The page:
There have been growing concern over the past few weeks that Ghana might possibly experience sustained power cut during the period from September up to the end of 2017.
This anxiety among the Ghanaian populace was born out of the failure of Ghana’s government to reach an agreement for gas exports from its ten functional oil fields.
The country has since under former President John Mahama administration sought for a partnership that would enable her meet the enormous gas demand for power generation but has largely struggled with the effort.
In fact towards the end of last year, the current government then in opposition accused its predecessor over a speculated unfair gas-export deal with the People’s Republic of China.
Now, barely a week after the formal launch of the FPSO Kufuor and specifically, the opening of Sankofa oil field with its huge power and gas potential which would mostly be actualized by next year, there is concern that Ghana’s government may not be able to meet the nation’s energy needs across the year due to finances as well as in ability to reach a comprehensive gas export agreement with its numerous energy trade partners.
However, the government has dismissed the speculation of a possible power cut as untrue.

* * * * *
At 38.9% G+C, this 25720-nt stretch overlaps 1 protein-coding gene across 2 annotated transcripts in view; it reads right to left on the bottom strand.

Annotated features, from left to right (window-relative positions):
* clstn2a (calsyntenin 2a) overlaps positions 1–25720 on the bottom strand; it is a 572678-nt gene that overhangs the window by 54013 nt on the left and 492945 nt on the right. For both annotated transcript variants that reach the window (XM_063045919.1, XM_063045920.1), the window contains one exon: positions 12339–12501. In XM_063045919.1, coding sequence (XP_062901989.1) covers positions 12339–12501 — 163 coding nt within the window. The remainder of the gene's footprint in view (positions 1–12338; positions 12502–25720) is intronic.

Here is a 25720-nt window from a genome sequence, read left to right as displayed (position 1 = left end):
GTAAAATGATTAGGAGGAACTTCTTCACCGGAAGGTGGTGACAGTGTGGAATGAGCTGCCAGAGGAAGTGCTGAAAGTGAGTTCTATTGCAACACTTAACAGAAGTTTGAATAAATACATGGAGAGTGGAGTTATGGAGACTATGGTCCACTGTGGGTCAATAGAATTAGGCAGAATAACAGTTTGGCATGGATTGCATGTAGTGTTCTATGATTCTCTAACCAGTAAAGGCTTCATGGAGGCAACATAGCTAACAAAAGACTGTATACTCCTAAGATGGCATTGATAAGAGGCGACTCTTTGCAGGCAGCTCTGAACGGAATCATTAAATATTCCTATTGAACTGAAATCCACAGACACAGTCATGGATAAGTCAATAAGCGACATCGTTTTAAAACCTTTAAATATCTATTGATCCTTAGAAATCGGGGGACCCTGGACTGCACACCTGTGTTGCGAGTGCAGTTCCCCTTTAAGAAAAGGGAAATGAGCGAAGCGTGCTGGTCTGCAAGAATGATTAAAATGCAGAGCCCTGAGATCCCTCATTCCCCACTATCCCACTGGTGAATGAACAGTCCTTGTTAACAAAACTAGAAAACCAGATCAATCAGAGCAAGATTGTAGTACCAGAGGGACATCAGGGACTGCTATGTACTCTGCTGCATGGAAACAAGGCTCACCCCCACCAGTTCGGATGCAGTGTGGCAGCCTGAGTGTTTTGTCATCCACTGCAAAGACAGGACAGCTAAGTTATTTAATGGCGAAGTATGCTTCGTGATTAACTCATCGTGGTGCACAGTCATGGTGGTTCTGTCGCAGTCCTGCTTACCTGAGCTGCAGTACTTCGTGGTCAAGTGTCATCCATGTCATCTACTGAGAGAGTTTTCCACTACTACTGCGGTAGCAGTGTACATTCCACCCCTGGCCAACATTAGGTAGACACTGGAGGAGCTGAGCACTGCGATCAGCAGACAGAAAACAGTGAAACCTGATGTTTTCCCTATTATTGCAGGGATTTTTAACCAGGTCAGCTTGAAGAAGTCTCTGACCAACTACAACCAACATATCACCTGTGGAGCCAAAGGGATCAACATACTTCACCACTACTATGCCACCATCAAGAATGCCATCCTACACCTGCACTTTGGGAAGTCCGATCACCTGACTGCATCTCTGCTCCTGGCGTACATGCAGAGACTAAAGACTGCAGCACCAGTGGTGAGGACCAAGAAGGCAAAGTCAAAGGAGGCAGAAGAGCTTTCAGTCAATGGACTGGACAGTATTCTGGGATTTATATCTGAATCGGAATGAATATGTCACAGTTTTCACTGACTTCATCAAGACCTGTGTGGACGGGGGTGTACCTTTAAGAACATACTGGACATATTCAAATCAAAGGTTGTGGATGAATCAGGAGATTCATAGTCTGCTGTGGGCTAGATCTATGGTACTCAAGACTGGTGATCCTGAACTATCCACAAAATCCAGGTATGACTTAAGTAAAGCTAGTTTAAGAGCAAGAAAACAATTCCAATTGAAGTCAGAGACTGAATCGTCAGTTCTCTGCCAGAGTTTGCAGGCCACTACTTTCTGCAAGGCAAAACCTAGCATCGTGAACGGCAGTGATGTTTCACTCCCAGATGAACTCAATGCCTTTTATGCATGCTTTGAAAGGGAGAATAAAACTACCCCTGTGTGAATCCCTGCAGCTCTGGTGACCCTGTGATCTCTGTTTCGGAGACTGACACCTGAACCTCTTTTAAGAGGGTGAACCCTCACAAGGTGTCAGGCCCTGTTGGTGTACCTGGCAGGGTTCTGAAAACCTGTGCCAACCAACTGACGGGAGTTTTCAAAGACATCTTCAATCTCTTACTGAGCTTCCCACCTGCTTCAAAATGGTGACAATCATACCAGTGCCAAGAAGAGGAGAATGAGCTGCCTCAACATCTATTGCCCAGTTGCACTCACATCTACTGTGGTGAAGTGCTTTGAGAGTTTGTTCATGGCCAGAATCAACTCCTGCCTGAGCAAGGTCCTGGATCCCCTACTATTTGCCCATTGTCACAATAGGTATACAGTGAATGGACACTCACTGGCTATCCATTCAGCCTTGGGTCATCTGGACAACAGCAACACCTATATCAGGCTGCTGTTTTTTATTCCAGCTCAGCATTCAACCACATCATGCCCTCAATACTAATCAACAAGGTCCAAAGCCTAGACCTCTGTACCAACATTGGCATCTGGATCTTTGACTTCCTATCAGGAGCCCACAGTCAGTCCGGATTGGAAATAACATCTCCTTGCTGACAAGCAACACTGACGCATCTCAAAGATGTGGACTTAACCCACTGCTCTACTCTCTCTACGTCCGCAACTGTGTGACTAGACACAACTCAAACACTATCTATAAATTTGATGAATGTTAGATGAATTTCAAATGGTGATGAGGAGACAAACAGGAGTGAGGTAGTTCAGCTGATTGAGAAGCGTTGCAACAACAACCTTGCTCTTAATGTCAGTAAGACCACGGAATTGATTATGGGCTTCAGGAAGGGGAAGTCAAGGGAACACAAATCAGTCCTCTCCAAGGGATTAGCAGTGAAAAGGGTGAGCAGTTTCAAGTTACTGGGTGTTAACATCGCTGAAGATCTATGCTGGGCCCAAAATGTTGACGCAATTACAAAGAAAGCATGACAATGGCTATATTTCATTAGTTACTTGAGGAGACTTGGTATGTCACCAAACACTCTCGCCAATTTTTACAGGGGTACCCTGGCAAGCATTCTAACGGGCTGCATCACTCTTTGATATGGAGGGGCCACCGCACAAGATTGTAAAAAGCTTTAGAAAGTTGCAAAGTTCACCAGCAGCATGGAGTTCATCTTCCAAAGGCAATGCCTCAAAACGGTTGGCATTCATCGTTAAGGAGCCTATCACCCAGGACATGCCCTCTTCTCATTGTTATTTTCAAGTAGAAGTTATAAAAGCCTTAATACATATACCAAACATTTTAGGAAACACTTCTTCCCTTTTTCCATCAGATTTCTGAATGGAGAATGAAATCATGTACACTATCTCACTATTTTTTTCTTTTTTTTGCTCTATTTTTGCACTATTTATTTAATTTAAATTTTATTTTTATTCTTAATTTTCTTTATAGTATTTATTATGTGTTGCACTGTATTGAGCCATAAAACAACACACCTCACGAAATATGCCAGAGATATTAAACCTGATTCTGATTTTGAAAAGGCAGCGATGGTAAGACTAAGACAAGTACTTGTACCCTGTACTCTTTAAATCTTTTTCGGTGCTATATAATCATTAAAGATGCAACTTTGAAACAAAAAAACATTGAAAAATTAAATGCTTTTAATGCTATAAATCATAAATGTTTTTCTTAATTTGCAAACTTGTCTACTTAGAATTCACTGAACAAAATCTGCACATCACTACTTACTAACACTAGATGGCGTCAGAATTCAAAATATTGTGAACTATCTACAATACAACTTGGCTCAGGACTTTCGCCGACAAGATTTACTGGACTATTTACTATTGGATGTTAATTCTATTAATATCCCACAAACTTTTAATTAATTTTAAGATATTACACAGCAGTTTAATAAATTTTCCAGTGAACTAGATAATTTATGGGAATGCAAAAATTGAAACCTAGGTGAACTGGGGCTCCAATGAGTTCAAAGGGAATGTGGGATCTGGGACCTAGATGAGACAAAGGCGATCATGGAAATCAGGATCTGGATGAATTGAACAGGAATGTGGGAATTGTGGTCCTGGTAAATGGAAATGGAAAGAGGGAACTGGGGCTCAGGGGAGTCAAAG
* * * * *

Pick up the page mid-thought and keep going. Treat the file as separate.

Speaking on the issue, Ghana’s Deputy Minister for Energy – Dr Mohammed Amin Adam said there would be no such thing as a sustained power cut during the last quarter of the year. Hence, the country had nothing to worry about and should be assured that things are under control.
He also reiterated the commitment of the President Nana Akufo – Addo led administration through the Energy Ministry, to facilitating local content or participation in the Oil & Gas industry.
He cited the proposed ‘Accelerated Oil Capacity Development Programme’ which he said was on course and when implemented will enhance Ghana’s capacity to export not just crude oil or natural gas, but also technical capabilities that will be made possible by training of Ghanaians in various skills, or professions in the industry.